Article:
Posted on

NZ players not to be part of World XI team

WELLINGTON (NNI): In a move that could dampen the efforts to help bring international cricket back to Pakistan, New Zealand Cricket has strongly hinted that none of its contracted players would play for the International Cricket Council assembled-World XI side for a three-match Twenty20 International series, set to be held in Pakistan. All the matches are set to be played in Lahore’s Gadaffi Stadium in September.

Despite New Zealand’s players being reportedly offered more than $100,000 and no conflicting series scheduled for September, NZC chief executive David White said that their 21 centrally contracted players won’t play in the series due to ‘international commitments’.

“For the contracted players it’s highly likely they will be unavailable [for Pakistan] due to other international commitments, that I can’t say any more about at this stage,” White said. New Zealand A is expected to tour the subcontinent, which will be followed by the national team playing three ODIs and three T20Is in India. However, it is believed that White’s defence has something to do with security concerns raised by Martin Guptill and Trent Boult recently.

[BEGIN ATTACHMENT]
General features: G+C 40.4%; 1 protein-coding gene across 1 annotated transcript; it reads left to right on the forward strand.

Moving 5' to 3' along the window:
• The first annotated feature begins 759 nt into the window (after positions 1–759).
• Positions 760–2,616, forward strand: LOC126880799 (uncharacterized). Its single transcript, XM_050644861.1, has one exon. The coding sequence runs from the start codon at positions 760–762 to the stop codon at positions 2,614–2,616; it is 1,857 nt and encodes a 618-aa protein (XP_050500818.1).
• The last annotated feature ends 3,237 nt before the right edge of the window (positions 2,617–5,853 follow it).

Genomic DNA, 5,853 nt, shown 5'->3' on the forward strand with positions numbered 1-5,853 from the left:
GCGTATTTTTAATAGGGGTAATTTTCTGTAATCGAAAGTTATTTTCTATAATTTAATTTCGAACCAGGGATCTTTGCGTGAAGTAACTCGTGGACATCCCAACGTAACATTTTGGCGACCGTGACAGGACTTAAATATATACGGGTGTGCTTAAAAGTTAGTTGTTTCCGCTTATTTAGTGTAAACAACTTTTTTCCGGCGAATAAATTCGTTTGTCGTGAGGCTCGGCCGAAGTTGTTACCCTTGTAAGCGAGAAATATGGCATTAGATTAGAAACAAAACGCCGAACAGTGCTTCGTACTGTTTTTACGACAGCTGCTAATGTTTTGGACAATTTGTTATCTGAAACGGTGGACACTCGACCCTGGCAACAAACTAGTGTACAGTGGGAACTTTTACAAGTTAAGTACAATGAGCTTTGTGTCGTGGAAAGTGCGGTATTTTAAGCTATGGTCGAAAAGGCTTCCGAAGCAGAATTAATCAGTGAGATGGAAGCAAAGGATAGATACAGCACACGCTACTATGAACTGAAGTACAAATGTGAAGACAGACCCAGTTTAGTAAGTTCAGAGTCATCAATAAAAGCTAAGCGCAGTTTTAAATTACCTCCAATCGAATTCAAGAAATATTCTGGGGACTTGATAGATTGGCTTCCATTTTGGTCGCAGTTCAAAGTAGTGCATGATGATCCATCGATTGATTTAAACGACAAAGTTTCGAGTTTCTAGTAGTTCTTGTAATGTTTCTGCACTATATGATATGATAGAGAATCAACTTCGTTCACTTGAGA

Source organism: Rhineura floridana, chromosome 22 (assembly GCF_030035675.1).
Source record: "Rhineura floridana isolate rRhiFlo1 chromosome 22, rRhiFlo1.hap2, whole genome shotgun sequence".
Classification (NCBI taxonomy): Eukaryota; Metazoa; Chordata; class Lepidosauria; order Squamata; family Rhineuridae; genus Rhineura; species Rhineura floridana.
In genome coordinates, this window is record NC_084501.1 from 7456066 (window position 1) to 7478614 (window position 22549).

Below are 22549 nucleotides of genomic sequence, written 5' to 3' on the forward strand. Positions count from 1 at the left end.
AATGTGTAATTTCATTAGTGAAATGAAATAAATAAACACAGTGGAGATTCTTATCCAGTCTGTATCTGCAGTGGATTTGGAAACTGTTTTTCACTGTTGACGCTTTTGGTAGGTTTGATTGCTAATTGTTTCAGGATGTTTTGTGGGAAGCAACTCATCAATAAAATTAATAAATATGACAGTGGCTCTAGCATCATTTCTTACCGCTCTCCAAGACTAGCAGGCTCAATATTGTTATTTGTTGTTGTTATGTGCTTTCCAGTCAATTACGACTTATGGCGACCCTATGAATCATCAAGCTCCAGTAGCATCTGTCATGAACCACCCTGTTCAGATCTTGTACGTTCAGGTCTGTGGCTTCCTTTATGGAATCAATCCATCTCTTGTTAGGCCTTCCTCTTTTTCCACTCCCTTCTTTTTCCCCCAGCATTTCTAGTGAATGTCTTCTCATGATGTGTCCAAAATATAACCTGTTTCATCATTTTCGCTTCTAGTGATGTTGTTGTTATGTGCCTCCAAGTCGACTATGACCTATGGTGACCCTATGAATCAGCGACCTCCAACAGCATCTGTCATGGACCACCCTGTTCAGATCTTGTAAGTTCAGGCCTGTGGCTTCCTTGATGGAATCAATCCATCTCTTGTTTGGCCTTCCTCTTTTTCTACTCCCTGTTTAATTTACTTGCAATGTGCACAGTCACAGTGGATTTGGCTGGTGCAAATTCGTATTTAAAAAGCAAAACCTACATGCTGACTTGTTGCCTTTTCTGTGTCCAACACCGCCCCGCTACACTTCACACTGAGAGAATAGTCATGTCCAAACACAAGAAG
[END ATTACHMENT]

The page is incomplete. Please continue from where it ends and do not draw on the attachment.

Countering the accusation, White added: “It’s reality. We can’t announce it yet but there’s a fairly strong possibility we’ll have international commitments over that period that would preclude the players participating.”

New Zealand last toured Pakistan in 2003, a year after their tour was called off in the country due to a bomb blast outside a hotel in Karachi. Since the 2009 attacks on the Sri Lankan team bus, no international team (apart from Zimbabwe in 2015) has toured Pakistan. The ICC’s decision to arrange for a World XI side to tour Pakistan is an attempt to soothe the security concerns among the players and the boards around the world and bring cricket back in the country.

England and Wales Cricket Board chairman Giles Clarke, who had investigated the security situation in the country as the head of the ICC’s Pakistan task force, had told the Guardian in March: “The desire is to give the cricket-starved Pakistani supporters the chance to see some of the world’s finest players in live action. Furthermore, the terrorists cannot win and cricket must not give up on Pakistan.”

Leave a Reply

Your email address will not be published. Required fields are marked *